Classrooms are empty now for it is Winter Break. The furious scratching of sharpened pencils melts away like new fallen snow on a Central Texas sidewalk. Echoes of excited chatter, often present within these walls, now resounds elsewhere. Busy minds ingest all they can, guided skillfully and carefully to new horizons. Often, caught up in the everyday trappings of educating, we lose sight of the very thing that drew us to this most noble of professions. Then something shakes us back into focus.
Ponder with me, if you will, for a moment. Ponder? Yes. Pondering is good. When was the last time you had a good ponder? Be honest. It has been quite a while, hasn’t it? Well, except for third grade**. They always seem to be on a bit of a ponder.
But I digress. It is easy to digress when you are pondering. Unburden your thoughts. Return to those yesteryears of your youth. I know it is hard. Some of us have more yesteryears to muddle through than others. No one said pondering was easy.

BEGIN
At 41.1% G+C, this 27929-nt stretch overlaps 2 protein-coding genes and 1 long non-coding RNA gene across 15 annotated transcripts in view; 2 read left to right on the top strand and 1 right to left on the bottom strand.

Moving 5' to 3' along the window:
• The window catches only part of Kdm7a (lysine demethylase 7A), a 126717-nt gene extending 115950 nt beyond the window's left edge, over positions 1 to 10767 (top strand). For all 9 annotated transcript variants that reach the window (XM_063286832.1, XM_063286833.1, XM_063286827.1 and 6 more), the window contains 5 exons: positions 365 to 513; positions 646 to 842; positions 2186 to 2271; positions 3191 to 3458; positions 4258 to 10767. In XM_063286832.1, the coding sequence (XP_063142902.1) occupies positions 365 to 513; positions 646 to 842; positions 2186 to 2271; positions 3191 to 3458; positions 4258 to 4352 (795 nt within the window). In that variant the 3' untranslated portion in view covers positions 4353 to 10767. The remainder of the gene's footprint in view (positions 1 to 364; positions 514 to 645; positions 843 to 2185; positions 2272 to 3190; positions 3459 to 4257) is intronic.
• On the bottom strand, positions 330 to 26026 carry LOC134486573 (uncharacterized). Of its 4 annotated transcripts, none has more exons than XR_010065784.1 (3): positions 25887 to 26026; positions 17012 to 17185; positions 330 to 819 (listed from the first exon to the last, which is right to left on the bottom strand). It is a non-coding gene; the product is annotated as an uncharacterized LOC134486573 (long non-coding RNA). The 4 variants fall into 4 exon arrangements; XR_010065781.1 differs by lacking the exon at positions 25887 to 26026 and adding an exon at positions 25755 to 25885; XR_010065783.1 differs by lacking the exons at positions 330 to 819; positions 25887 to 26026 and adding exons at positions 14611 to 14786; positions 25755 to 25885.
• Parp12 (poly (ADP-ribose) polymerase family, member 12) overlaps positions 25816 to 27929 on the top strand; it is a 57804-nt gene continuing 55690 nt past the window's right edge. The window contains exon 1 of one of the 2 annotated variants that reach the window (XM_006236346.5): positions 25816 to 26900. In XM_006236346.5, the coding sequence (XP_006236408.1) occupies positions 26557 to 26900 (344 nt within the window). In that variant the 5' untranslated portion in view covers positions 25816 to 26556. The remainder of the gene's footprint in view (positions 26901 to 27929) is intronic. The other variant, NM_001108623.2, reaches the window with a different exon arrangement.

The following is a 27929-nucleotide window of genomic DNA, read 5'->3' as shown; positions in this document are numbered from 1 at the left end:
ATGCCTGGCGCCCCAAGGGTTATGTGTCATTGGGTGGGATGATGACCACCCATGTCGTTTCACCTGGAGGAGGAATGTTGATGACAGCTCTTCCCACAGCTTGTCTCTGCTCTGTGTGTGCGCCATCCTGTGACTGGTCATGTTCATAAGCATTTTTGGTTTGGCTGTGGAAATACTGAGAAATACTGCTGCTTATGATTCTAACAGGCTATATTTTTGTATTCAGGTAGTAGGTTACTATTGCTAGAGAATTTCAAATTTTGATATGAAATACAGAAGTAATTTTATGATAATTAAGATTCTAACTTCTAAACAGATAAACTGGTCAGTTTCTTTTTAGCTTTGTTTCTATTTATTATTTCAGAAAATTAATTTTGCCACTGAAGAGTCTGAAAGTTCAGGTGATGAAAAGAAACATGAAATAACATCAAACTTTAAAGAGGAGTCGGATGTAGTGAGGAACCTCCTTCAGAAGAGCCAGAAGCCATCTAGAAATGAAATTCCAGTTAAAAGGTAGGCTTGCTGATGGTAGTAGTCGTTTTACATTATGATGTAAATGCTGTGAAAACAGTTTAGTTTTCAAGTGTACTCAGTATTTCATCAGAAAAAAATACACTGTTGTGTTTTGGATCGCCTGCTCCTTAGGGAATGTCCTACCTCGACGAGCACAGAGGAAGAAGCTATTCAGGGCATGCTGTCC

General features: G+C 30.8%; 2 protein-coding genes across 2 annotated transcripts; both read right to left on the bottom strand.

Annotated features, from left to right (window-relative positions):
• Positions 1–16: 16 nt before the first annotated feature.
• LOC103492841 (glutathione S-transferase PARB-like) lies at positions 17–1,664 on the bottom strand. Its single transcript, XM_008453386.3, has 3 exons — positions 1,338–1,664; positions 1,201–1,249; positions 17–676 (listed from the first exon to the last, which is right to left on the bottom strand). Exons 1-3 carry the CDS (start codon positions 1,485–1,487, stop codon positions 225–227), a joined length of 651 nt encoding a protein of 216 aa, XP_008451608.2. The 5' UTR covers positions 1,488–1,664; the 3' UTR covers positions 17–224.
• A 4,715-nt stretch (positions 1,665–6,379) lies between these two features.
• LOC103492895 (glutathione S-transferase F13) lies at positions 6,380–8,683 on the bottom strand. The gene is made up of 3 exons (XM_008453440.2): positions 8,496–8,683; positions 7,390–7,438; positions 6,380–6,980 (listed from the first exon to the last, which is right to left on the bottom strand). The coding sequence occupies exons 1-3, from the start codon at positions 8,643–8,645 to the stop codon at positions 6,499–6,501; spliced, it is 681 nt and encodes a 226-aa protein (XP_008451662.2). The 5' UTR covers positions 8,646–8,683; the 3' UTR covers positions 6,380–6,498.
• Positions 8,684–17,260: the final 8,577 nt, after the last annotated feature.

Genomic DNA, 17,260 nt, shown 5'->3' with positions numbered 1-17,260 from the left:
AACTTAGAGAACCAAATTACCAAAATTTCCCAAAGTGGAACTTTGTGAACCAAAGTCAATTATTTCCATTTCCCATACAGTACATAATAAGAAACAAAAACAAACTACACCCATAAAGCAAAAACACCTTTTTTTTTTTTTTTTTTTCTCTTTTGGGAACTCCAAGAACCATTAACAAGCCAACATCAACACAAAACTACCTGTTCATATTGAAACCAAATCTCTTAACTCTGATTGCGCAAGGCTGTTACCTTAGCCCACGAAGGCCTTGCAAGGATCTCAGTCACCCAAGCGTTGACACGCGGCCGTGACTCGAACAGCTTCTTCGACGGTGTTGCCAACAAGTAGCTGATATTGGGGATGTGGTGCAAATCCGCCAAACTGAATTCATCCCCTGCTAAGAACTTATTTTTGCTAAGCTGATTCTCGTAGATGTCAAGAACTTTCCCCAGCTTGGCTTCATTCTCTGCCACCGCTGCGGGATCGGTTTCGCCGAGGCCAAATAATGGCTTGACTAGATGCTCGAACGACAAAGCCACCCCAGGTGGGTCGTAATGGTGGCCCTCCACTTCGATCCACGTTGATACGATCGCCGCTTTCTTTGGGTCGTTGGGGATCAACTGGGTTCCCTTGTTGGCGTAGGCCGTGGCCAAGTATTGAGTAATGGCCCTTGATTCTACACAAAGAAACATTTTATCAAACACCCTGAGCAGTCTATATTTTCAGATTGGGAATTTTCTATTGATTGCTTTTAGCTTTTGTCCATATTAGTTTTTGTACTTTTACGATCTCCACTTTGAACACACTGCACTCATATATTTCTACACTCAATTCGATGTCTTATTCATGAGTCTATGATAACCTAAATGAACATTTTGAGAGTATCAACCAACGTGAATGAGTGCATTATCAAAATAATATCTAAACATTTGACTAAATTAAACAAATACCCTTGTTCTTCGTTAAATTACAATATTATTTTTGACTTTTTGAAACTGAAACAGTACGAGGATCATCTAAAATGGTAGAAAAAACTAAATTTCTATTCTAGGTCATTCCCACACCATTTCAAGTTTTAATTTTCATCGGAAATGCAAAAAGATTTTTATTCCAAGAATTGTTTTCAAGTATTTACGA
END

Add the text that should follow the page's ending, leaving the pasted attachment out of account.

You are back in college. Playing Frisbee on the Quad. Wind whistling through your thick head of hair. Then, you know, you have your weekly “I-think-I-am-going-to-change-my-major” meeting with your faculty advisor.
“Well, Mark**, what is it going to be this week?” a weary, overworked sigh escapes from the advisor. “Last week it was animal husbandry and the week before that it was independent study. What is independent study anyway? Oh, wait. I am the advisor here. I should know. It has been a long haul with you. What is it going to be, Mark? That is your name, isn’t it? Or did you change it like all through your sophomore year? What was it then during your math phase? Base 12? Negative 4?”
“Sphere……………………I can’t wait until summer vacation. Three months off!”
“You get three months off in the summer?”
“Yes, and two weeks at Winter Break.” (Actually, it is more like a month off in college. But for purposes of this story, it is two weeks.)
“Cool………………I think I have made up my mind for my major: Elementary Education.
Ah yes, the real reason we were first drawn to this most noble of professions.
** Some names and grade levels may have been used strictly for illustrative purposes only.
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